There are only a handful of experiences in everyone’s life that gets etched in one’s heart for a lifetime. My visit to Jhamtse Gatsal qualifies as one such experience; special, unforgettable and forever a part of me.
‘Jhamtse Gatsal’ literally, translates to ‘garden of love and compassion’. Standing true to its name, its a place where young souls are nurtured with love and tended to with compassion, much like seeds sown in a garden. It was opened in the year 2006, with 35 kids under its care and today it is home to 128 children.
The physical location of Jhamtse Gatsal is as enchanting as the philosophical essence behind its inception. About 50 Kms away from the noise and bustle of the district headquarter Tawang, it is located in the remote and picturesque Lumla sub-division. Built atop a hill, it is surrounded by majestic mountains that are lush green during summers and sparkling white during the winter. It overlooks the mystic Tawang Chu river meandering through the foothills and demarcating the international border with Bhutan to its left.
Far from the madding crowd and nestled in nature’s bounty, it is not an overstatement to say that the place satiates the yearnings and heals the maladies of the soul. Jhamtse Gatsal is a world in itself; complete and self-sustaining. The story of how it came into existence is nothing short of awe-inspiring.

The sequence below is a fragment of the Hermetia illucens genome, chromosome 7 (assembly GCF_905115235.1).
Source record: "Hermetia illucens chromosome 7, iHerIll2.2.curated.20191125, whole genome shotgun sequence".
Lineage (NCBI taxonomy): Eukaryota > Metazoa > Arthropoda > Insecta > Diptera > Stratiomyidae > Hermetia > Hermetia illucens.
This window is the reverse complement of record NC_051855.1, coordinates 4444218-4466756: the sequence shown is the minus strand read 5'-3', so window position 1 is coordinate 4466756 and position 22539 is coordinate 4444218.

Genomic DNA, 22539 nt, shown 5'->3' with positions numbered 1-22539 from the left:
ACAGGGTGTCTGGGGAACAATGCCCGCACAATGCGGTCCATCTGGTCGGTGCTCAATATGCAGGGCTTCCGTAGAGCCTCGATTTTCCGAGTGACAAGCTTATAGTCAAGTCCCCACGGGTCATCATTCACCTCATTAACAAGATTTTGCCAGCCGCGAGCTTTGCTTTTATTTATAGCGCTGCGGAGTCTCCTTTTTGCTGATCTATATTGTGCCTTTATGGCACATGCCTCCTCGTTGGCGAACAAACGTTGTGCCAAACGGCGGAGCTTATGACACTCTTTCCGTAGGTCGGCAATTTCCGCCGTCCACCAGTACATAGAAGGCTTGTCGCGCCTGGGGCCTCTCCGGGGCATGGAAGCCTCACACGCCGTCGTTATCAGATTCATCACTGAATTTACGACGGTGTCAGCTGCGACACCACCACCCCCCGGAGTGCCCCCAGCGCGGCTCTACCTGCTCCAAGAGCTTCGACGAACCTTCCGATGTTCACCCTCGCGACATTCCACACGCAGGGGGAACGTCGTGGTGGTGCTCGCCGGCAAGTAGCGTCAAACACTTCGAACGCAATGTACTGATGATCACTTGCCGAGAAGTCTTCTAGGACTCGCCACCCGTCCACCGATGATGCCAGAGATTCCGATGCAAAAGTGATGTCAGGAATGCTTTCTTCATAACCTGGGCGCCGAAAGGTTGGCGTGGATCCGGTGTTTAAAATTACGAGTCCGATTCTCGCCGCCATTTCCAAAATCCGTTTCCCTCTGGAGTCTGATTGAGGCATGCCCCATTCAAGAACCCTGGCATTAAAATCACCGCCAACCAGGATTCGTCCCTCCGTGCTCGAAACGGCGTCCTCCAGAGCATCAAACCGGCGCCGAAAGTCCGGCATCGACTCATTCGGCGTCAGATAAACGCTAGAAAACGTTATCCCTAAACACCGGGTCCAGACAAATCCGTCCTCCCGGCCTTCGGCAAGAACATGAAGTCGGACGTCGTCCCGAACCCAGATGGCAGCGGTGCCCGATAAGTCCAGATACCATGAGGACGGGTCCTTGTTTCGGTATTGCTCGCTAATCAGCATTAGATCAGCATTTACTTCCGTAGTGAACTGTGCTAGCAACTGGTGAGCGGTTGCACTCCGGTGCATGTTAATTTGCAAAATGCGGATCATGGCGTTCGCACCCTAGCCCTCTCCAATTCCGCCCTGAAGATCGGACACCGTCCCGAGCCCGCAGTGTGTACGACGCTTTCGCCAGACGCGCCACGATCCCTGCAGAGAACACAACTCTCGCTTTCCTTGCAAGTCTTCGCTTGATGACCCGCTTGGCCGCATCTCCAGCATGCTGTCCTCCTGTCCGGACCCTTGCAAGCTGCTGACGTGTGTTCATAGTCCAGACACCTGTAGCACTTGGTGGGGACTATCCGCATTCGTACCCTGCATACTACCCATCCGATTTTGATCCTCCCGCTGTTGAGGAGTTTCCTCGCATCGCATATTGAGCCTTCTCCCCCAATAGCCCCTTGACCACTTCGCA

Jhamtse Gatsal is the brainchild of Mr. Lobsang Phuntsok, the former monk who left his fairly comfortable and thriving life in America and came back to his birthplace Tawang, with the purpose of giving back to the place and its people, all that was in his capacity. He is fondly addressed as Gen-la (‘Gen’ is a Tibetan term for an honoured teacher and La is added to indicate respect. Together, Gen-la translates to ‘honourable teacher’), by everyone in Jhamtse Gatsal community and beyond it, by others in Tawang. Gen-la’s vision, grit and conviction to transform lives and mould them, comes from the childhood that he lived.